CMake and it’s usability problems

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So after a lot of frustration i've finally managed to erect a somewhat satisfactory build system for use in my projects. In addition to this I have changed my version control software from Subversion (SVN) to Mercurial. It has been clear to me for sometime that Mercurial is superior to SVN and while the cost is relatively cheap I thought would change over.

So all the time since my last update has been spent working with these two tools and I have to say the contrast in usability between cmake and mercurial couldn't be more stark. Mercurial works “out of the box” and things behave as you anticipate they will, cmake on the other hand is thoroughly confusing, frustrating and illogical. Needless to say a disproportionate amount of my time was spent trying to figure out ways of doing things in cmake. I think the most important difference between the two is that everything I wanted to do with Mercurial was natively supported and almost everything I wanted to do with cmake required a custom workaround and a bunch of research. I find it astonishing that a mature and community accepted product like cmake can be so difficult to use for it's primary purpose; constructing build descriptions for projects.

Now with the rant out of the way, I have to say that I am persevering with cmake as it mostly does what I want it to and I can't find any credible alternatives (despite looking for one). Working with it is like pulling teeth but I'm hoping that as my proficiency increases the pain will go away for the most part. In my previous post I said that I would talk about some of the issues around pulling dependencies in automatically using cmake and this can be found in a tutorial on cmake I will be releasing shortly.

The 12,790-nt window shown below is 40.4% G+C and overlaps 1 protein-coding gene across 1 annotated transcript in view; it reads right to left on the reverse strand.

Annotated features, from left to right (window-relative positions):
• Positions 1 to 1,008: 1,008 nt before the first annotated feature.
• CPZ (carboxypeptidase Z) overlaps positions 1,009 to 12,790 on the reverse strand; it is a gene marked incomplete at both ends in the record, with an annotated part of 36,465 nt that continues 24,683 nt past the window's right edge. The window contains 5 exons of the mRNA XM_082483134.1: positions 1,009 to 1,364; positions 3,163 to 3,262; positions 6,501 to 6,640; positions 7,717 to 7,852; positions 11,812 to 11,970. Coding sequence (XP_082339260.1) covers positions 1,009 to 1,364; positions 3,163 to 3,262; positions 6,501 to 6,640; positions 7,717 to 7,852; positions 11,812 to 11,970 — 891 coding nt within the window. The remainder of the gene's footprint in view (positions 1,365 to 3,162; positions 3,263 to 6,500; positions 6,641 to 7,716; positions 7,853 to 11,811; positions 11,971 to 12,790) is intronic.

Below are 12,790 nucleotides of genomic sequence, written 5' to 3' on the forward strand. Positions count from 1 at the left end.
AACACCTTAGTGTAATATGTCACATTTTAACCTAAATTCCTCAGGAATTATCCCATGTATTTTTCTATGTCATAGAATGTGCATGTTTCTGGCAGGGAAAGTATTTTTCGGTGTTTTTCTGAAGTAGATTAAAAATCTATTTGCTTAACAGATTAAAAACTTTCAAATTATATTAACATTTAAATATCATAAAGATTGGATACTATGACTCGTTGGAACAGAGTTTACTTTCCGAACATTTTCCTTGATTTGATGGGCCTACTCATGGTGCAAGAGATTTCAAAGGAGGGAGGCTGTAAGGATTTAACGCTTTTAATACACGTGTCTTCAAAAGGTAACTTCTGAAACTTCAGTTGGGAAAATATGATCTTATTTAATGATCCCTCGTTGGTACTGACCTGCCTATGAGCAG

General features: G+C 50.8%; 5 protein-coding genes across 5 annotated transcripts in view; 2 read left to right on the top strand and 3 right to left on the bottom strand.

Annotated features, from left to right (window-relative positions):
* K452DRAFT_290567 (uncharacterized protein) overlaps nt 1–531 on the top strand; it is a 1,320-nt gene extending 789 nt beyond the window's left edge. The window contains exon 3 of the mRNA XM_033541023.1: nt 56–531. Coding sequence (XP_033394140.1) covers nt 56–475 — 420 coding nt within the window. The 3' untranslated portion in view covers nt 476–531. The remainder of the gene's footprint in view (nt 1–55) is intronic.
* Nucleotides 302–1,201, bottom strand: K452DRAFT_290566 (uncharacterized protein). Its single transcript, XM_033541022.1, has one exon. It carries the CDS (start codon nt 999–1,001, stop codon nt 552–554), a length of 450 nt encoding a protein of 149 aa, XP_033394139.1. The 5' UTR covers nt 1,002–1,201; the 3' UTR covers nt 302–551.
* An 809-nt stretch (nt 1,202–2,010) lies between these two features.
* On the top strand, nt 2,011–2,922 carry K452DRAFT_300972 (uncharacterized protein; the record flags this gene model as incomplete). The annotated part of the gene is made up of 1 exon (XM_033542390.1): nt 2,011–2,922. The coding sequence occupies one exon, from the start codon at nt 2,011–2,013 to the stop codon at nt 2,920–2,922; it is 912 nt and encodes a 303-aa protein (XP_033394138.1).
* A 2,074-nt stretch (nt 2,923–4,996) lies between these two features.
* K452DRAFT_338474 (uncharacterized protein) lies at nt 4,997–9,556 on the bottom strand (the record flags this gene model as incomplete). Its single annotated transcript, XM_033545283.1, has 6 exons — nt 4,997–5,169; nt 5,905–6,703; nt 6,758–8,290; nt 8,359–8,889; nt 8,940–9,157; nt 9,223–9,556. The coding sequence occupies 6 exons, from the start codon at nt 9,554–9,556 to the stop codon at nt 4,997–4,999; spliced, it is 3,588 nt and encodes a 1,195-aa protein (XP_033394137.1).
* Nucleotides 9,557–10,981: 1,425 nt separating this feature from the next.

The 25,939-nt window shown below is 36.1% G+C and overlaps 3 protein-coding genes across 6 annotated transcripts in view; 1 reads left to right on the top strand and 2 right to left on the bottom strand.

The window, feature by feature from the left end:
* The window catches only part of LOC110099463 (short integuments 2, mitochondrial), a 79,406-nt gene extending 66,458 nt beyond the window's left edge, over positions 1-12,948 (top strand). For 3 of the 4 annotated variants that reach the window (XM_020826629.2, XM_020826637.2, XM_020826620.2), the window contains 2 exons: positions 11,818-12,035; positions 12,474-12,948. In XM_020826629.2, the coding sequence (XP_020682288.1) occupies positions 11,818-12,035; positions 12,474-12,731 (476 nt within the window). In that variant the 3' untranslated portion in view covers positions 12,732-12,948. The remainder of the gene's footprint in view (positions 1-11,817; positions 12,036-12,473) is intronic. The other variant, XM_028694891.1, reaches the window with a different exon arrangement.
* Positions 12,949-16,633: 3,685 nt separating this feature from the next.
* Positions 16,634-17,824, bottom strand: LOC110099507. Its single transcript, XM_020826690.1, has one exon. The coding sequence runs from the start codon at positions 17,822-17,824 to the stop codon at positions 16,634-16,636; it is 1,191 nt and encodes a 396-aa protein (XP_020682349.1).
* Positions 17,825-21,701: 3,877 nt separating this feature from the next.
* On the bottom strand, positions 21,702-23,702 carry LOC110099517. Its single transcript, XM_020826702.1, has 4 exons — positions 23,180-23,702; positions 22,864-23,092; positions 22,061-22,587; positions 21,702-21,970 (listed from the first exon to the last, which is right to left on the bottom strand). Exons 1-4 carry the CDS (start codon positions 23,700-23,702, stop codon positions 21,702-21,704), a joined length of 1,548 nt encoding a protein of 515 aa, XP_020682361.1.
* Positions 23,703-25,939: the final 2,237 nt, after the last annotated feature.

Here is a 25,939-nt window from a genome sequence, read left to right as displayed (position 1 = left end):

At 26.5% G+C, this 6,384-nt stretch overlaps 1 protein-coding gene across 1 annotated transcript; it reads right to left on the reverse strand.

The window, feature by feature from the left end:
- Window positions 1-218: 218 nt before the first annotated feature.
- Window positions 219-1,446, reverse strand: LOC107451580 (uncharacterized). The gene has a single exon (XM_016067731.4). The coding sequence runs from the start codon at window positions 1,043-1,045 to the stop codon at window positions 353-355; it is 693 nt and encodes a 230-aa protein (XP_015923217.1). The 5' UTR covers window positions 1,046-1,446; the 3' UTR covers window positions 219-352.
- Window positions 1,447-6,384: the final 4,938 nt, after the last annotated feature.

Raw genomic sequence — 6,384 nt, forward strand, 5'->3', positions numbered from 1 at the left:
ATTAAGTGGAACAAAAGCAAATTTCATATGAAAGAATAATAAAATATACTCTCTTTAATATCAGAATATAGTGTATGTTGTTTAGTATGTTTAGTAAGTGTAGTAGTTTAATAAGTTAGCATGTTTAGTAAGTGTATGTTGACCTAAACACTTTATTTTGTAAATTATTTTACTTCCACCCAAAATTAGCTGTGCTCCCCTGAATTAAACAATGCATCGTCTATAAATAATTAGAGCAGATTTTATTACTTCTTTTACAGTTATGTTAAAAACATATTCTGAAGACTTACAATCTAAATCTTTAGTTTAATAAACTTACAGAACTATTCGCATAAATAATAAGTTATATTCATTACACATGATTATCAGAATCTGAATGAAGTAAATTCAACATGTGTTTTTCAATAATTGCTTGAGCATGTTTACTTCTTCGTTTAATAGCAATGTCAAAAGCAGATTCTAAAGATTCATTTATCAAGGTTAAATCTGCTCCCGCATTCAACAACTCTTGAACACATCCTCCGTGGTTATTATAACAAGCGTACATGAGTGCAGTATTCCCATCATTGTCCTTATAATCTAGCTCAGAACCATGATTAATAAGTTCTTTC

Now that I have the build system squared away I can return to working on the Qt and Ogre3d integration again, so my next update should be posting the results of that effort.

5 Responses to “CMake and it’s usability problems”


  1. Take a look at premake4. It essentially does the same thing (generate makefiles/project files), but it uses Lua to write the descriptions.

    I’ve used just about everything there is, and I have found premaker4 the best. CMake and SCons generally make me pull my hair out, especially for the kind of multi-tree builds I like. Namely separate trees for build files, dist files (to run/zip), and whatever for my sources.

    SCons is perhaps the most infuriating one of them all, if you support multiple toolsets and platforms.

    Terry P.
    August 14th, 2011
    • As it turns out I was actually using Premake before I used CMake. I swapped over to CMake because Premake has pretty much no support for structuring dependencies. By this I mean that in every target you must specify all libraries and include directories that it needs. Where I thought CMake had an advantage was that it did support ‘depending’ on other targets specified in CMake. As it turns out CMake will pull in all of the link libraries (and in the correct order) but completely ignores include directories. I spent several weeks trying to get it to work the way that I wanted and I finally realised that I was trying to fit a square peg in a round hole… The final solution? I tried to avoid it for a long time but I ended up writing my own. Took me a couple of months in my spare time but at least now it does exactly what I want and if I need something in the future I can rely on the commitment of the development team 😉

      radman
      November 8th, 2011
  2. It’s better since 3.0 came out. The new notation allows to pull everything needed to use a target within a project including transitive dependencies – https://community.kde.org/Frameworks/Epics/CMake_target_usage_requirements

    Roman
    September 22nd, 2014
    • Looks like a step in the right direction, thanks for the heads up

      radman
      September 26th, 2014
  3. You might want to check out Tup – http://gittup.org/tup/ if you find time..

    venkrao
    December 14th, 2014

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